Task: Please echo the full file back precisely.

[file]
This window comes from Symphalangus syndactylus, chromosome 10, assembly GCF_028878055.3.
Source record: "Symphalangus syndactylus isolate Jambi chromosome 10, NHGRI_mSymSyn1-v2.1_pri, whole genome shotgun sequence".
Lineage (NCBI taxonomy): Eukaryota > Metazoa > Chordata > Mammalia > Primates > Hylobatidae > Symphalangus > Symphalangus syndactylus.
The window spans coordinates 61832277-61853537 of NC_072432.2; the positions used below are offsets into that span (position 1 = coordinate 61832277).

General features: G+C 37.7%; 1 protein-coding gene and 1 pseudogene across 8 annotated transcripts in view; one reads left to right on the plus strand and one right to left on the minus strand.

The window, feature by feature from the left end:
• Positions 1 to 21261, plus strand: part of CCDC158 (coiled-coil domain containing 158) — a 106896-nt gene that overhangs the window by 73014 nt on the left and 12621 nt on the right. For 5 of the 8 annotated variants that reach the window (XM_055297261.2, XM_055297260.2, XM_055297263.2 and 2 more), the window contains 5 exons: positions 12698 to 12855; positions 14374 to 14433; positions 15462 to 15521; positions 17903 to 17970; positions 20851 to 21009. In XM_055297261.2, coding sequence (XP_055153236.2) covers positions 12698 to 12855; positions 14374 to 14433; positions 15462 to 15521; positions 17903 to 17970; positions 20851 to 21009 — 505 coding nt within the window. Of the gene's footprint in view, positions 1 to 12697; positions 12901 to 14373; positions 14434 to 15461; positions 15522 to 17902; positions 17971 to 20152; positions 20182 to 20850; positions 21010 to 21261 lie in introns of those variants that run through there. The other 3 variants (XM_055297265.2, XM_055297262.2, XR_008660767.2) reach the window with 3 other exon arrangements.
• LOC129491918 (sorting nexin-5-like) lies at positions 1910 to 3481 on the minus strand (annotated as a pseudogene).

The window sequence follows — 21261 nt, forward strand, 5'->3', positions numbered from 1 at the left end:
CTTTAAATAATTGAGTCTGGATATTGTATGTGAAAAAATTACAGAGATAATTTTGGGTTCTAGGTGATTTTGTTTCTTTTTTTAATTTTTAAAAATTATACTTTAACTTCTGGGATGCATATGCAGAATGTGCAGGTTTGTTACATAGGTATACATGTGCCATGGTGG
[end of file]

This window comes from Symphalangus syndactylus, chromosome 10, assembly GCF_028878055.3.
Source record: "Symphalangus syndactylus isolate Jambi chromosome 10, NHGRI_mSymSyn1-v2.1_pri, whole genome shotgun sequence".
Lineage (NCBI taxonomy): Eukaryota > Metazoa > Chordata > Mammalia > Primates > Hylobatidae > Symphalangus > Symphalangus syndactylus.
The window spans coordinates 61832277-61853537 of NC_072432.2; the positions used below are offsets into that span (position 1 = coordinate 61832277).

General features: G+C 37.7%; 1 protein-coding gene and 1 pseudogene across 8 annotated transcripts in view; one reads left to right on the plus strand and one right to left on the minus strand.

The window, feature by feature from the left end:
• Positions 1 to 21261, plus strand: part of CCDC158 (coiled-coil domain containing 158) — a 106896-nt gene that overhangs the window by 73014 nt on the left and 12621 nt on the right. For 5 of the 8 annotated variants that reach the window (XM_055297261.2, XM_055297260.2, XM_055297263.2 and 2 more), the window contains 5 exons: positions 12698 to 12855; positions 14374 to 14433; positions 15462 to 15521; positions 17903 to 17970; positions 20851 to 21009. In XM_055297261.2, coding sequence (XP_055153236.2) covers positions 12698 to 12855; positions 14374 to 14433; positions 15462 to 15521; positions 17903 to 17970; positions 20851 to 21009 — 505 coding nt within the window. Of the gene's footprint in view, positions 1 to 12697; positions 12901 to 14373; positions 14434 to 15461; positions 15522 to 17902; positions 17971 to 20152; positions 20182 to 20850; positions 21010 to 21261 lie in introns of those variants that run through there. The other 3 variants (XM_055297265.2, XM_055297262.2, XR_008660767.2) reach the window with 3 other exon arrangements.
• LOC129491918 (sorting nexin-5-like) lies at positions 1910 to 3481 on the minus strand (annotated as a pseudogene).

The window sequence follows — 21261 nt, forward strand, 5'->3', positions numbered from 1 at the left end:
CTTTAAATAATTGAGTCTGGATATTGTATGTGAAAAAATTACAGAGATAATTTTGGGTTCTAGGTGATTTTGTTTCTTTTTTTAATTTTTAAAAATTATACTTTAACTTCTGGGATGCATATGCAGAATGTGCAGGTTTGTTACATAGGTATACATGTGCCATGGTGG